Kadcyla - or T-DM1 - is given to patients who have failed on conventional treatment with Herceptin and chemotherapy.
It is only suitable for patients with the defective Her2 gene and trial results have shown it can extend life by six months compared with two other drugs, lapatinib (Tyverb) and capecitabine (a type of chemotherapy).
Kadcyla is designed to penetrate cancer cells and destroy them from within and, because its action is so precise, a normally toxic form of chemotherapy can be used. Clinical trial results have shown that women on Kadcyla survived 30.9 months compared with 25.1 months for patients treated with lapatinib and capecitabine.
They also suffered fewer side-effects such as diarrhoea and vomiting.
James Jopling, director for Scotland at Breakthrough Breast Cancer, said: "Kadcyla has more manageable side effects and gives a better quality of life than that provided by existing treatments, which could make a huge difference."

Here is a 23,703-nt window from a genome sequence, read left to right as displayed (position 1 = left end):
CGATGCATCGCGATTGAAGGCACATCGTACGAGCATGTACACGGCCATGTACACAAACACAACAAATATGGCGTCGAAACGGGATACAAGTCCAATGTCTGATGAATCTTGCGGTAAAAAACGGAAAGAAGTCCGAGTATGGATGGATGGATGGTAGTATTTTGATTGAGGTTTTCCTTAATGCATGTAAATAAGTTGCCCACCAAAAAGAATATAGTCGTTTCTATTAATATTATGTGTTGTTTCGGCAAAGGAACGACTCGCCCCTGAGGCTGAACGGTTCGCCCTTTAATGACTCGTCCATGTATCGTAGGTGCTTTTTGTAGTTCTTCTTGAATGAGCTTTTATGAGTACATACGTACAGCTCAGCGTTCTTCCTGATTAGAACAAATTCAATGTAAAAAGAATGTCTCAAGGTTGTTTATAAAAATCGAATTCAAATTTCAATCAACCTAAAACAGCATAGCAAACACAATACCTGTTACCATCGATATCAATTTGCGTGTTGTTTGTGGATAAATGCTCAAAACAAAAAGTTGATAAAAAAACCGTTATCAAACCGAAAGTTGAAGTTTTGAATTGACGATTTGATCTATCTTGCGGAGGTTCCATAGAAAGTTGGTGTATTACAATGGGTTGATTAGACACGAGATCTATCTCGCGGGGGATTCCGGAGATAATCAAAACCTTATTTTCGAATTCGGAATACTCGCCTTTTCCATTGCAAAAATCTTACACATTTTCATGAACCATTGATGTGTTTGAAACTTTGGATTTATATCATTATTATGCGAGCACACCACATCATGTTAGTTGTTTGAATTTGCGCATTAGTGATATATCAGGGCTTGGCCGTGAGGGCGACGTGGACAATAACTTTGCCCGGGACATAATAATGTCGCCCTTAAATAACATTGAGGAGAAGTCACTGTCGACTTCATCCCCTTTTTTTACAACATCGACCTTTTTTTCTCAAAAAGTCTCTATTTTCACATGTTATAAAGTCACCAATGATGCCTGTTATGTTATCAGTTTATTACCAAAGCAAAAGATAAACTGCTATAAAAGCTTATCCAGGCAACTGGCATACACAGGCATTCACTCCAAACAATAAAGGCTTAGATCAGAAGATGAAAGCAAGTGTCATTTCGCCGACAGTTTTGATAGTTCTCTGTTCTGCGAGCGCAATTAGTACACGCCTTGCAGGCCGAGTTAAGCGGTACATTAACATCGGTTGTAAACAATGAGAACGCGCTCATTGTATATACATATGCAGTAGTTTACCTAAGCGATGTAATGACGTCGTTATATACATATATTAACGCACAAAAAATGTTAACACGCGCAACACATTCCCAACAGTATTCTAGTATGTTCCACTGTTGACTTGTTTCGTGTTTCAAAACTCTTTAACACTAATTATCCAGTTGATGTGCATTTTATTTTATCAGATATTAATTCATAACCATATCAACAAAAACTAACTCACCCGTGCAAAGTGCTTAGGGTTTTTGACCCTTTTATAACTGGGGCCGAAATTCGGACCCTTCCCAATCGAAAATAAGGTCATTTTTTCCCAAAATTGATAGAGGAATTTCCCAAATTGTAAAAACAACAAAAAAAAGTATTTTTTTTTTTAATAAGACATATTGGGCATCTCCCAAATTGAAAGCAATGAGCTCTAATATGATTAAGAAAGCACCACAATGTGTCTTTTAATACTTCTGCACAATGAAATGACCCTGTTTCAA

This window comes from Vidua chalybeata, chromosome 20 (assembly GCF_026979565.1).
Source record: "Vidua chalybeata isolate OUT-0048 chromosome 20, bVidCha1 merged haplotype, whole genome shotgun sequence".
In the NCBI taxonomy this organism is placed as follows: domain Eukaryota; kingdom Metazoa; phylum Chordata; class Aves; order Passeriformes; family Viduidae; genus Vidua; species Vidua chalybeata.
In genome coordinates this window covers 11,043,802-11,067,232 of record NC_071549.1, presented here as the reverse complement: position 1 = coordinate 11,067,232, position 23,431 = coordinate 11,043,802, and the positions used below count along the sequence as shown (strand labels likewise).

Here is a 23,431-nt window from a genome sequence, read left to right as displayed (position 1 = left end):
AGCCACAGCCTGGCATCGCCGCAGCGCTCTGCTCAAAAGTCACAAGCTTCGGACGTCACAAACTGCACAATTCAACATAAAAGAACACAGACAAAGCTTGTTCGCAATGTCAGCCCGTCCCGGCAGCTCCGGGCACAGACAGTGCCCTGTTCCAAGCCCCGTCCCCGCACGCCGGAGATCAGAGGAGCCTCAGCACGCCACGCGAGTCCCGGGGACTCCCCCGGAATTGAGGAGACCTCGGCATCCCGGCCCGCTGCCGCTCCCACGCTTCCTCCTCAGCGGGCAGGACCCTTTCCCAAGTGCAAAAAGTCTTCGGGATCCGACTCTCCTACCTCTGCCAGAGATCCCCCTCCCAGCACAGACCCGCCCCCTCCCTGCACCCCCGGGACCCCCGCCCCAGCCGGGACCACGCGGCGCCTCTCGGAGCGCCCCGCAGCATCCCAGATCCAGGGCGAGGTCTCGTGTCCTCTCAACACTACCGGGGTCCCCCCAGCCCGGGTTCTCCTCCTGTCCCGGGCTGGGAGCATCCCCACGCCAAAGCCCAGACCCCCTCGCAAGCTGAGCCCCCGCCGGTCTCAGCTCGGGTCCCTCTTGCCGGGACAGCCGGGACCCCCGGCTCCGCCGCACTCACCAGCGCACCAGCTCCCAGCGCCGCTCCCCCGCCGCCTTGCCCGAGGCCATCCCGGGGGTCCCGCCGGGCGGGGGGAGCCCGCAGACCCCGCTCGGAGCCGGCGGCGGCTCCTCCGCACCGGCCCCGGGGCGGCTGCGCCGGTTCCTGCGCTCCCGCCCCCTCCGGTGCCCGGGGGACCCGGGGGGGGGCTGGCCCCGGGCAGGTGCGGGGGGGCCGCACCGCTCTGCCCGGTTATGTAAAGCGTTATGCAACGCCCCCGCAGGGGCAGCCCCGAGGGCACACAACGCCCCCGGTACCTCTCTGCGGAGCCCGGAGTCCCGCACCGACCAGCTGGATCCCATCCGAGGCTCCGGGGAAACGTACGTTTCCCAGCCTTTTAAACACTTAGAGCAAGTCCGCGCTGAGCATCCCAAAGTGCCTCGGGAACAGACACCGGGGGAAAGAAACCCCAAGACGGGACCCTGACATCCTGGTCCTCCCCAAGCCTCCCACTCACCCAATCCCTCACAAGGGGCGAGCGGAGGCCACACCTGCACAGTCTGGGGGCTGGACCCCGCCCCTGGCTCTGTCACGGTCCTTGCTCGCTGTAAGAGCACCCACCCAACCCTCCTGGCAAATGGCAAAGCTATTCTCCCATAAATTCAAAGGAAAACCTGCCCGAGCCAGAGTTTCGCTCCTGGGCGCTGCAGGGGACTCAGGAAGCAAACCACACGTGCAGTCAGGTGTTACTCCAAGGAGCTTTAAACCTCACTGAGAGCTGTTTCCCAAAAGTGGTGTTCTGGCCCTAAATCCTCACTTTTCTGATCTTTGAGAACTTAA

Kadcyla is an antibody-drug conjugate which means it uses a "stable linker" to join Herceptin and a powerful chemotherapy together.
This enables a two-stage attack on cancer cells. Kadcyla blocks the growth signals that enable cancer cells to survive before releasing chemotherapy directly into the cells. It is administered intravenously once every three weeks.
The drug has not been appraised for use on the NHS by the Scottish Medicines Consortium.
Mr Jopling said: "Women with secondary breast cancer deserve the extra months that medicines such as Kadcyla offer."